STEVE INSKEEP, Host:
Okay, let's talk about what may be one of the most significant pieces of prehistoric art ever found in North America. It's a carving of a mammoth on a piece of fossilized bone, dating back to the Ice Age. An amateur fossil hunter found it several years ago in Vero Beach, Florida. And after three years of study, researchers now say they think it's authentic.
NPR's Greg Allen went to Vero Beach to meet the man behind the discovery.
GREG ALLEN: James Kennedy is quick to tell you he doesn't know all that much about archaeology or prehistoric art.
JAMES KENNEDY: I mean I'm not a scientist. I just go out and I dig up bones good. I'm good at finding them. That's one thing I do, do, buddy.
(SOUNDBITE OF LAUGHTER)
ALLEN: Kennedy is 41, with sandy blonde hair and a goatee. Around his neck, he wears a large prehistoric shark tooth. He grew up in Vero Beach, a quiet town on Florida's Atlantic Coast known mostly for its orange and grapefruit groves. But it's also a good place to find fossils.
(SOUNDBITE OF FOSSILS MOVED AROUND)
ALLEN: At Kennedy's house in Vero Beach, boxes of fossils are everywhere.
KENNEDY: Here's a mammoth vertebrae. Here's a piece of mammoth rib. This is a piece of the tusk right here. I've got bigger chunks of that. But that's mammoth ivory.
ALLEN: Mammoths and mastodons were abundant in Florida until about 13,000 years ago, when they became extinct. While there are lots of fossilized bones, the one thing never found in the Western Hemisphere were any images of these Ice Age elephant ancestors, such as those found in European cave paintings - until now.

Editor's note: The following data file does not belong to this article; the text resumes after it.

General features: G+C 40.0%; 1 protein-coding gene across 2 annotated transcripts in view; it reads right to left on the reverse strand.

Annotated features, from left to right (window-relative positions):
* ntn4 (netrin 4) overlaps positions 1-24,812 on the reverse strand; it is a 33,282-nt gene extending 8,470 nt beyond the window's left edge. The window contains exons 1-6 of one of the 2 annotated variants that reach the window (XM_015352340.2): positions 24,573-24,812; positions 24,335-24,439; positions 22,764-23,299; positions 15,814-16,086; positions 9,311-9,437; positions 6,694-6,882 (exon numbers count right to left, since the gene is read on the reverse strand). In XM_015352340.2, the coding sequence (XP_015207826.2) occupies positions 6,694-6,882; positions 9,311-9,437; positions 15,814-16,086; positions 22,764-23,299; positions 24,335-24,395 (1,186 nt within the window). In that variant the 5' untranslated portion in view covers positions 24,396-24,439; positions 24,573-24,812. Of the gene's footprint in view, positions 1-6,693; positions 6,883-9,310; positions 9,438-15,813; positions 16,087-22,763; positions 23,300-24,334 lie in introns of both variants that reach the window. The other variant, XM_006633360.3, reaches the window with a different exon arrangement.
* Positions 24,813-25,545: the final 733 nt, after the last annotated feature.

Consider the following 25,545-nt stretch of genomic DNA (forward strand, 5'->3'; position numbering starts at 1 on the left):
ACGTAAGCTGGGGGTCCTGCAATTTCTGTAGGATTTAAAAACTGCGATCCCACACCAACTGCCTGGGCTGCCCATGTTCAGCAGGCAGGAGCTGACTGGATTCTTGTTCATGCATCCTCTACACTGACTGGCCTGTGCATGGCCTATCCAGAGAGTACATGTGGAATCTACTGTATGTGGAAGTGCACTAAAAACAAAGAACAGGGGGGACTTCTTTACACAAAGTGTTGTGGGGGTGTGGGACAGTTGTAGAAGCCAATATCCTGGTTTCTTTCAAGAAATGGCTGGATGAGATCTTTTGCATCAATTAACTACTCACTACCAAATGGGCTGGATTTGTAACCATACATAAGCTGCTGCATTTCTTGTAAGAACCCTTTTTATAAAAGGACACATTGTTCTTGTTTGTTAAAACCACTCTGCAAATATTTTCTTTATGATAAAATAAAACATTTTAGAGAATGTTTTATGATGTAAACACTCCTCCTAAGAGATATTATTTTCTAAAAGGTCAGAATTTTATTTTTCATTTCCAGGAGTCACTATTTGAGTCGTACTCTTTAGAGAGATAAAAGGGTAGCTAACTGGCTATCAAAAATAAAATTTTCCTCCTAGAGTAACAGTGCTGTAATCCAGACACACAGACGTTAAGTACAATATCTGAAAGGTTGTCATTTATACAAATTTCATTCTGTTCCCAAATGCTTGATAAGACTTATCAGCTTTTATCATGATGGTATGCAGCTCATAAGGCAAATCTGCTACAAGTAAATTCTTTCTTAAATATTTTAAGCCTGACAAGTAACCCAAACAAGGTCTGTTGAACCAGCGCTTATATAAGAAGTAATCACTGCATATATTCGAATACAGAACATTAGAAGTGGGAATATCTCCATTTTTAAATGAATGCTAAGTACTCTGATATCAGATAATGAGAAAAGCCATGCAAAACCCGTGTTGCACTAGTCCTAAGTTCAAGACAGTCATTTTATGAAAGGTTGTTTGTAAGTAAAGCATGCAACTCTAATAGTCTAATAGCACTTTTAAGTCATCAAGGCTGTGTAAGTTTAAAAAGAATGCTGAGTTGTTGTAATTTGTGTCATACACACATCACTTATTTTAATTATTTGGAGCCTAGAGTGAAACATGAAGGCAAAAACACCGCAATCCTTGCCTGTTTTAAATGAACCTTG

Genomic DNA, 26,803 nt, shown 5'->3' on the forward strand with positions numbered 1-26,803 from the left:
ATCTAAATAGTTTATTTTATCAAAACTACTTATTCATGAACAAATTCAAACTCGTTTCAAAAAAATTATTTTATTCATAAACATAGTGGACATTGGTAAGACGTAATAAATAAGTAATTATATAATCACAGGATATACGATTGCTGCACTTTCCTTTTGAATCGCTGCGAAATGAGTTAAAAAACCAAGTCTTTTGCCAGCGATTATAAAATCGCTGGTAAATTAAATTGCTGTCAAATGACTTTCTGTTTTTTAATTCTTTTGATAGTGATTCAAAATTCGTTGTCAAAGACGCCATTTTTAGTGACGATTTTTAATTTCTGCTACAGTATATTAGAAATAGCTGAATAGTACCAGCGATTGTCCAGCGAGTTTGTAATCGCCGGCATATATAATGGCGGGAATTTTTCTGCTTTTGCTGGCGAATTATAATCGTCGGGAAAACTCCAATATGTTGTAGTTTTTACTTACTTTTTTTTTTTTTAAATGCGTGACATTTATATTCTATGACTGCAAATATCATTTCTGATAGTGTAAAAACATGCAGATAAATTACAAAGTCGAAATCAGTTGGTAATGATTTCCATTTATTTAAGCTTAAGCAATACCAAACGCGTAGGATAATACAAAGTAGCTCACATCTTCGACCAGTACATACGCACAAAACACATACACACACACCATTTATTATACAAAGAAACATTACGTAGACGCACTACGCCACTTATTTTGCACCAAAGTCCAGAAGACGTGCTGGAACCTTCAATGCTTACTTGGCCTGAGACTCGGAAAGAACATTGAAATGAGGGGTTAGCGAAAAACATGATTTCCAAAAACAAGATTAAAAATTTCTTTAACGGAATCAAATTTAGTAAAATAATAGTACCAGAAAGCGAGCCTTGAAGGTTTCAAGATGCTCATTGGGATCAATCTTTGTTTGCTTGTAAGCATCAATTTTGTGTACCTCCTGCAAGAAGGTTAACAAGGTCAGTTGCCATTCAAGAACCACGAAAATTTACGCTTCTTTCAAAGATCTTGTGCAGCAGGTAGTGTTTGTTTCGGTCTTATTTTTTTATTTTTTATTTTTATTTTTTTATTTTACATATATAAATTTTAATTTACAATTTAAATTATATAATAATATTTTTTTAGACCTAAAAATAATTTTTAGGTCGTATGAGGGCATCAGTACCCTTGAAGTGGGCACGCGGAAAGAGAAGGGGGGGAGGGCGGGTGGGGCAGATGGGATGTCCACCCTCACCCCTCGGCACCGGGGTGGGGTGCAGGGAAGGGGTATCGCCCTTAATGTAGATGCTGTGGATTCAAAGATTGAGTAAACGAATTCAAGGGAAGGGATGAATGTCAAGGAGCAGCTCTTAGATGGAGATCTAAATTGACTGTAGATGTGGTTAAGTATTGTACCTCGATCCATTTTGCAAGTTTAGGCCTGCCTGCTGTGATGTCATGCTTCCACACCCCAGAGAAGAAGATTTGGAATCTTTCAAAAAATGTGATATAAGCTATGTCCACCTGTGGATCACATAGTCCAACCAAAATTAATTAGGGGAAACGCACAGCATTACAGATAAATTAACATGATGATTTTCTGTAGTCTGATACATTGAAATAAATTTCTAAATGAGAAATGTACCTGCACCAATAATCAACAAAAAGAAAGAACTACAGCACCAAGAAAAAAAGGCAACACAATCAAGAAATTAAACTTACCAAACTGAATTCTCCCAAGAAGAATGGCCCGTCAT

In an article published in the Journal of Archaeological Science, researchers from the Smithsonian and the University of Florida say that the depiction of a mammoth engraved on a fossilized bone appears to be an authentic piece of art dating back at least 13,000 years.
KENNEDY: I seen the markings on it right here. Like back here...
ALLEN: Sitting at Kennedy's kitchen table, we're looking at a picture of the engraved bone. He has the original stored in a vault. For more than two years, it sat in a box under his kitchen sink. He says he picked it up about five years ago at a site in Vero Beach. He immediately recognized it as a piece of fossilized bone, probably from a mammoth or mastodon, about 15 inches long and four inches high.
He says he didn't see the engraving on it though until a couple of years later, when he was cleaning some of his fossils. On this one, as the dirt came off, a picture emerged.
KENNEDY: First, I thought it just, you know, could be scrapes and marks on it. But no, there's no mistaking it. You have a walking mammoth right there. I mean, here's his tail, his tusk, his trunk, everything is there. I thought it was really neat, but I thought that there was lots of other stuff like this. I had no idea there was nothing else like that.
ALLEN: In fact, it's one of a kind. Although there are stone points and other archaeological evidence suggesting humans lived in North America during the Ice Age, this may be the only piece of art in the Western Hemisphere dating back to that period.